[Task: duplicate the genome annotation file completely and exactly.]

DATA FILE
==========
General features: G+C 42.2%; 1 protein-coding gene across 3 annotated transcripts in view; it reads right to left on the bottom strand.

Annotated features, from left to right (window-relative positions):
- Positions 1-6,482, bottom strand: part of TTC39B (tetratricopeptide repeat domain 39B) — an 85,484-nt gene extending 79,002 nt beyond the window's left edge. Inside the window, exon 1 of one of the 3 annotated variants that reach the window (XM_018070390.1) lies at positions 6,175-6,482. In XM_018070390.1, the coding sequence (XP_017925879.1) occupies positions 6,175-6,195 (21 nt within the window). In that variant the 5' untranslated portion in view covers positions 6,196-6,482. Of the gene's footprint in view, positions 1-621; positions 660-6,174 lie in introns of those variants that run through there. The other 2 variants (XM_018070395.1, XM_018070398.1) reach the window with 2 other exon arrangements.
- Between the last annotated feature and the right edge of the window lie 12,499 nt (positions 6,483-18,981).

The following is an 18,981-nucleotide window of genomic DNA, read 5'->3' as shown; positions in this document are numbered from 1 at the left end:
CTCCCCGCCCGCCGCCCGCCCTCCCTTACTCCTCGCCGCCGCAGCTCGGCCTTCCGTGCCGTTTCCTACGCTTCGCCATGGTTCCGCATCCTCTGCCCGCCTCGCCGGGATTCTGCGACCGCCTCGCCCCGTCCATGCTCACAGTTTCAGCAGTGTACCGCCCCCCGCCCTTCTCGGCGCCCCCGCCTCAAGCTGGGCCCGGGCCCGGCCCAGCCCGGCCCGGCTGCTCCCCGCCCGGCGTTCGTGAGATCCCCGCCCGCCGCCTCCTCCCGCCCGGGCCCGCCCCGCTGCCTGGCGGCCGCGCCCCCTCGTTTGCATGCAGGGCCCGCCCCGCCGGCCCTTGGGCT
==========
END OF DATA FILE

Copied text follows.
General features: G+C 42.2%; 1 protein-coding gene across 3 annotated transcripts in view; it reads right to left on the bottom strand.

Annotated features, from left to right (window-relative positions):
- Positions 1-6,482, bottom strand: part of TTC39B (tetratricopeptide repeat domain 39B) — an 85,484-nt gene extending 79,002 nt beyond the window's left edge. Inside the window, exon 1 of one of the 3 annotated variants that reach the window (XM_018070390.1) lies at positions 6,175-6,482. In XM_018070390.1, the coding sequence (XP_017925879.1) occupies positions 6,175-6,195 (21 nt within the window). In that variant the 5' untranslated portion in view covers positions 6,196-6,482. Of the gene's footprint in view, positions 1-621; positions 660-6,174 lie in introns of those variants that run through there. The other 2 variants (XM_018070395.1, XM_018070398.1) reach the window with 2 other exon arrangements.
- Between the last annotated feature and the right edge of the window lie 12,499 nt (positions 6,483-18,981).

The following is an 18,981-nucleotide window of genomic DNA, read 5'->3' as shown; positions in this document are numbered from 1 at the left end:
CTCCCCGCCCGCCGCCCGCCCTCCCTTACTCCTCGCCGCCGCAGCTCGGCCTTCCGTGCCGTTTCCTACGCTTCGCCATGGTTCCGCATCCTCTGCCCGCCTCGCCGGGATTCTGCGACCGCCTCGCCCCGTCCATGCTCACAGTTTCAGCAGTGTACCGCCCCCCGCCCTTCTCGGCGCCCCCGCCTCAAGCTGGGCCCGGGCCCGGCCCAGCCCGGCCCGGCTGCTCCCCGCCCGGCGTTCGTGAGATCCCCGCCCGCCGCCTCCTCCCGCCCGGGCCCGCCCCGCTGCCTGGCGGCCGCGCCCCCTCGTTTGCATGCAGGGCCCGCCCCGCCGGCCCTTGGGCT